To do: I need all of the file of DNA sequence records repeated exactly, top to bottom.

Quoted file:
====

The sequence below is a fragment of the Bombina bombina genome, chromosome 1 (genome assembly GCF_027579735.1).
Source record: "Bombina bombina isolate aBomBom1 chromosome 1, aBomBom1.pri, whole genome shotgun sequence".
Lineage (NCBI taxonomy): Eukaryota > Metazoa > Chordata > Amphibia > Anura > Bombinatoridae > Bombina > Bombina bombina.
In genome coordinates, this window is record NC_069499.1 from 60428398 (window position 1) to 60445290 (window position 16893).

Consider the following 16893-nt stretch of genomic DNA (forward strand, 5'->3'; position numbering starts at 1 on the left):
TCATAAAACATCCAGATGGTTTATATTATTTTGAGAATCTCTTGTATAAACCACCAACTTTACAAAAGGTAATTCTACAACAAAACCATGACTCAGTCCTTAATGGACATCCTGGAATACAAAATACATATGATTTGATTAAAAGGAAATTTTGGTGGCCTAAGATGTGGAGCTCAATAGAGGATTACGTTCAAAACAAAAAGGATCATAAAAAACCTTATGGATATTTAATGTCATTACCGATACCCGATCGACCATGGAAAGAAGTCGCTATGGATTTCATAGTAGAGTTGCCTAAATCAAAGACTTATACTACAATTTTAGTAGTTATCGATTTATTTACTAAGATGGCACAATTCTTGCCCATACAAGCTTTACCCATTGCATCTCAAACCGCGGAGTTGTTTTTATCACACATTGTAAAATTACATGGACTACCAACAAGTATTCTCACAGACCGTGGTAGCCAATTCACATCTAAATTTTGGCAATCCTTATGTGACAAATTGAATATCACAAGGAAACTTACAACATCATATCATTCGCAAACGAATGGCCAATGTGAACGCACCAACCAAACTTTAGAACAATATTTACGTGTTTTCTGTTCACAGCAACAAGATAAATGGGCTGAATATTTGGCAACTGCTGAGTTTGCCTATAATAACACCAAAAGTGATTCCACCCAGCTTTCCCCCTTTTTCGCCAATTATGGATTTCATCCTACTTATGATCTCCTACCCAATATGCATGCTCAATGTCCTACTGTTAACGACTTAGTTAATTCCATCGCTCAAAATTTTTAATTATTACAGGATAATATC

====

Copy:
The sequence below is a fragment of the Bombina bombina genome, chromosome 1 (genome assembly GCF_027579735.1).
Source record: "Bombina bombina isolate aBomBom1 chromosome 1, aBomBom1.pri, whole genome shotgun sequence".
Lineage (NCBI taxonomy): Eukaryota > Metazoa > Chordata > Amphibia > Anura > Bombinatoridae > Bombina > Bombina bombina.
In genome coordinates, this window is record NC_069499.1 from 60428398 (window position 1) to 60445290 (window position 16893).

Consider the following 16893-nt stretch of genomic DNA (forward strand, 5'->3'; position numbering starts at 1 on the left):
TCATAAAACATCCAGATGGTTTATATTATTTTGAGAATCTCTTGTATAAACCACCAACTTTACAAAAGGTAATTCTACAACAAAACCATGACTCAGTCCTTAATGGACATCCTGGAATACAAAATACATATGATTTGATTAAAAGGAAATTTTGGTGGCCTAAGATGTGGAGCTCAATAGAGGATTACGTTCAAAACAAAAAGGATCATAAAAAACCTTATGGATATTTAATGTCATTACCGATACCCGATCGACCATGGAAAGAAGTCGCTATGGATTTCATAGTAGAGTTGCCTAAATCAAAGACTTATACTACAATTTTAGTAGTTATCGATTTATTTACTAAGATGGCACAATTCTTGCCCATACAAGCTTTACCCATTGCATCTCAAACCGCGGAGTTGTTTTTATCACACATTGTAAAATTACATGGACTACCAACAAGTATTCTCACAGACCGTGGTAGCCAATTCACATCTAAATTTTGGCAATCCTTATGTGACAAATTGAATATCACAAGGAAACTTACAACATCATATCATTCGCAAACGAATGGCCAATGTGAACGCACCAACCAAACTTTAGAACAATATTTACGTGTTTTCTGTTCACAGCAACAAGATAAATGGGCTGAATATTTGGCAACTGCTGAGTTTGCCTATAATAACACCAAAAGTGATTCCACCCAGCTTTCCCCCTTTTTCGCCAATTATGGATTTCATCCTACTTATGATCTCCTACCCAATATGCATGCTCAATGTCCTACTGTTAACGACTTAGTTAATTCCATCGCTCAAAATTTTTAATTATTACAGGATAATATC